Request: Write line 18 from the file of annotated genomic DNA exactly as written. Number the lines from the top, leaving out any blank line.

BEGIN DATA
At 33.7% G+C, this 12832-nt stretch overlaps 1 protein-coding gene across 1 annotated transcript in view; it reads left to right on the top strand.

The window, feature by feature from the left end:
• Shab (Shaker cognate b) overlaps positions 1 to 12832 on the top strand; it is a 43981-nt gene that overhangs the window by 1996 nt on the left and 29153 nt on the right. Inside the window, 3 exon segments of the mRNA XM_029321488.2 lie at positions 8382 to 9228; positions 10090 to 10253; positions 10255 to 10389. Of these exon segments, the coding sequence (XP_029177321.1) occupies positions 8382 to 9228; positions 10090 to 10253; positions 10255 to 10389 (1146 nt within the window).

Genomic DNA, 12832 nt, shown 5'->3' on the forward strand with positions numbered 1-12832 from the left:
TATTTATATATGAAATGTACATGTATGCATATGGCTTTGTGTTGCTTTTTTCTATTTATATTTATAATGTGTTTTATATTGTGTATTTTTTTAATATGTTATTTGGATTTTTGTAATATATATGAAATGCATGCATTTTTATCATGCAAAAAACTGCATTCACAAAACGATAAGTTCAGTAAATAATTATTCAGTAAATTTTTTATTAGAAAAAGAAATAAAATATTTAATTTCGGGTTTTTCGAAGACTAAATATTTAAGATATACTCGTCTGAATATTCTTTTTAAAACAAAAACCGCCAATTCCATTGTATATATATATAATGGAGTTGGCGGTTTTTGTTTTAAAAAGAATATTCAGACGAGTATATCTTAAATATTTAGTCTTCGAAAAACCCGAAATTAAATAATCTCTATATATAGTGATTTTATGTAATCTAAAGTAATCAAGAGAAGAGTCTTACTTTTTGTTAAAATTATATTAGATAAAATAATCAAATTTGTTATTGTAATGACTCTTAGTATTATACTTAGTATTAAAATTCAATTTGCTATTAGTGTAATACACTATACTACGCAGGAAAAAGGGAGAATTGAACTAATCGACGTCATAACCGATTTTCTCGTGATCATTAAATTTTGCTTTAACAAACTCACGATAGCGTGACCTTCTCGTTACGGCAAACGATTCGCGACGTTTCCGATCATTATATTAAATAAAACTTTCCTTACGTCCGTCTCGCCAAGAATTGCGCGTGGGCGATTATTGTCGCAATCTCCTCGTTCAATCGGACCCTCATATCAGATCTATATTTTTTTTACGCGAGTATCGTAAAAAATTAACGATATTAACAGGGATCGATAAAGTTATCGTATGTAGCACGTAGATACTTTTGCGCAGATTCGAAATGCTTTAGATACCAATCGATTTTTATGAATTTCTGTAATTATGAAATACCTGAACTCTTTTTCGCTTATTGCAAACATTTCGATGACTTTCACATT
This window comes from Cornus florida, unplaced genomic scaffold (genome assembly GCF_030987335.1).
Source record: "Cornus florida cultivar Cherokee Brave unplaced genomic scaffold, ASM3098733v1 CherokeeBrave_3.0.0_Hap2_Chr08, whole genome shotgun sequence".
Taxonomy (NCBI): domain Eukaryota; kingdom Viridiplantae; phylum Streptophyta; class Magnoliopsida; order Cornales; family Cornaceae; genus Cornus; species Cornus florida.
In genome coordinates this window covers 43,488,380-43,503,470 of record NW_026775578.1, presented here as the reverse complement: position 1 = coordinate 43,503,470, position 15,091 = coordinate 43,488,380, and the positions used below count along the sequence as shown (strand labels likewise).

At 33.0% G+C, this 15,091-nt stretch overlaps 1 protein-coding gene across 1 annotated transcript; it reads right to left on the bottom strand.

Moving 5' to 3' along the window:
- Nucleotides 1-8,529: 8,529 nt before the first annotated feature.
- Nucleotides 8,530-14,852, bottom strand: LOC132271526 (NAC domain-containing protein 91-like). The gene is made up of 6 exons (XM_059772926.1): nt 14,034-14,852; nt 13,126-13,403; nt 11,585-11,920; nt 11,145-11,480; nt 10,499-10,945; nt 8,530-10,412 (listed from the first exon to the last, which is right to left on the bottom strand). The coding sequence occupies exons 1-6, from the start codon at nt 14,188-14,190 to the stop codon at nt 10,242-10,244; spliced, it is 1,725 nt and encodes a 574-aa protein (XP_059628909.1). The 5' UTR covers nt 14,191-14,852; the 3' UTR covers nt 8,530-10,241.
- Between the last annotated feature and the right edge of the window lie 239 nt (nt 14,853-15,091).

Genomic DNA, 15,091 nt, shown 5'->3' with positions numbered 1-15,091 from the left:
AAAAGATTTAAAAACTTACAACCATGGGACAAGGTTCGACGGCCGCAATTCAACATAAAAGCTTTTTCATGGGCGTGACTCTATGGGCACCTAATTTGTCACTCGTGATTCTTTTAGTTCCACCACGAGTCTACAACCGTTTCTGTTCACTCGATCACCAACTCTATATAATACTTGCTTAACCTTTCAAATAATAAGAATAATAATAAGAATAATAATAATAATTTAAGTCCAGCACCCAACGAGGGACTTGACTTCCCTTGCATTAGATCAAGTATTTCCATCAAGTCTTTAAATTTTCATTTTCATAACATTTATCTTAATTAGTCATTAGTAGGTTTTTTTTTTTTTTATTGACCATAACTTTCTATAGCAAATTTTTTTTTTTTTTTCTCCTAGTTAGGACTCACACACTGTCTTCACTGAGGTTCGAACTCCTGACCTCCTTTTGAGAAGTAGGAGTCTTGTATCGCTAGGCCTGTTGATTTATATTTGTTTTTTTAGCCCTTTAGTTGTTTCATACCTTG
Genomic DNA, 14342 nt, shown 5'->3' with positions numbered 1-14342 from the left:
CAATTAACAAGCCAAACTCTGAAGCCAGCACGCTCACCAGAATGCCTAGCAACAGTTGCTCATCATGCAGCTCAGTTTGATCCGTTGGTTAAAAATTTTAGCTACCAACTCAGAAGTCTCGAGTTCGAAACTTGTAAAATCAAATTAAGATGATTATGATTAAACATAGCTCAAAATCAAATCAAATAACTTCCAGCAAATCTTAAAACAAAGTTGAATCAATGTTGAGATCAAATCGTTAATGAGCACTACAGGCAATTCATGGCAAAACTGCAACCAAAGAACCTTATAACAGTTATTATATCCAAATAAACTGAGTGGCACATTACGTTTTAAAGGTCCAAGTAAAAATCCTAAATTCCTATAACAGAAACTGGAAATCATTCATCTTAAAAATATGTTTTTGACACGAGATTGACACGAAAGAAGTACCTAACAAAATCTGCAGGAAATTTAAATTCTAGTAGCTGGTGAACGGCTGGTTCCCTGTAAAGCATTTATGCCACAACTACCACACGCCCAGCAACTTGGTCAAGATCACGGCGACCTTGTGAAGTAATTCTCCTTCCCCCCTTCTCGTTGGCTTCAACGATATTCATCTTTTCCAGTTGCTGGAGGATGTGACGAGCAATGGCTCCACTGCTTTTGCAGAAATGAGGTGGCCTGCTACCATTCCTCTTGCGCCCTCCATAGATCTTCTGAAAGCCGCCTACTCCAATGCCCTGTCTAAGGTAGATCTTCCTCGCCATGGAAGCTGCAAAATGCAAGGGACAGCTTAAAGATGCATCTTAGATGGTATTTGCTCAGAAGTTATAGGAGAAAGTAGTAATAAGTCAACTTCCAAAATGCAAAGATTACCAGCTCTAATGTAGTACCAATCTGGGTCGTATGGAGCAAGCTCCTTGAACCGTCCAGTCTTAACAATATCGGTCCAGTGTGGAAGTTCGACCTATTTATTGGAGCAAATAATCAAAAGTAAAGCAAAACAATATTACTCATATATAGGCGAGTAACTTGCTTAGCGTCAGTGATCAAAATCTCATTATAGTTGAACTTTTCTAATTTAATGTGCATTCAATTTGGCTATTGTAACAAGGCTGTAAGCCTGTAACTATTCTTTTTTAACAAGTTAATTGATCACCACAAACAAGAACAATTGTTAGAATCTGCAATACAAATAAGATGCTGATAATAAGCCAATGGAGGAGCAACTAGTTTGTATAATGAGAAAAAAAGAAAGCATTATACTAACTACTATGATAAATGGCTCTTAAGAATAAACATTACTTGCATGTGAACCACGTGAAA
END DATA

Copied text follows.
CAATTAACAAGCCAAACTCTGAAGCCAGCACGCTCACCAGAATGCCTAGCAACAGTTGCTCATCATGCAGCTCAGTTTGATCCGTTGGTTAAAAATTTTAGCTACCAACTCAGAAGTCTCGAGTTCGAAACTTGTAAAATCAAATTAAGATGATTATGATTAAACATAGCTCAAAATCAAATCAAATAACTTCCAGCAAATCTTAAAACAAAGTTGAATCAATGTTGAGATCAAATCGTTAATGAGCACTACAGGCAATTCATGGCAAAACTGCAACCAAAGAACCTTATAACAGTTATTATATCCAAATAAACTGAGTGGCACATTACGTTTTAAAGGTCCAAGTAAAAATCCTAAATTCCTATAACAGAAACTGGAAATCATTCATCTTAAAAATATGTTTTTGACACGAGATTGACACGAAAGAAGTACCTAACAAAATCTGCAGGAAATTTAAATTCTAGTAGCTGGTGAACGGCTGGTTCCCTGTAAAGCATTTATGCCACAACTACCACACGCCCAGCAACTTGGTCAAGATCACGGCGACCTTGTGAAGTAATTCTCCTTCCCCCCTTCTCGTTGGCTTCAACGATATTCATCTTTTCCAGTTGCTGGAGGATGTGACGAGCAATGGCTCCACTGCTTTTGCAGAAATGAGGTGGCCTGCTACCATTCCTCTTGCGCCCTCCATAGATCTTCTGAAAGCCGCCTACTCCAATGCCCTGTCTAAGGTAGATCTTCCTCGCCATGGAAGCTGCAAAATGCAAGGGACAGCTTAAAGATGCATCTTAGATGGTATTTGCTCAGAAGTTATAGGAGAAAGTAGTAATAAGTCAACTTCCAAAATGCAAAGATTACCAGCTCTAATGTAGTACCAATCTGGGTCGTATGGAGCAAGCTCCTTGAACCGTCCAGTCTTAACAATATCGGTCCAGTGTGGAAGTTCGACCTATTTATTGGAGCAAATAATCAAAAGTAAAGCAAAACAATATTACTCATATATAGGCGAGTAACTTGCTTAGCGTCAGTGATCAAAATCTCATTATAGTTGAACTTTTCTAATTTAATGTGCATTCAATTTGGCTATTGTAACAAGGCTGTAAGCCTGTAACTATTCTTTTTTAACAAGTTAATTGATCACCACAAACAAGAACAATTGTTAGAATCTGCAATACAAATAAGATGCTGATAATAAGCCAATGGAGGAGCAACTAGTTTGTATAATGAGAAAAAAAGAAAGCATTATACTAACTACTATGATAAATGGCTCTTAAGAATAAACATTACTTGCATGTGAACCACGTGAAA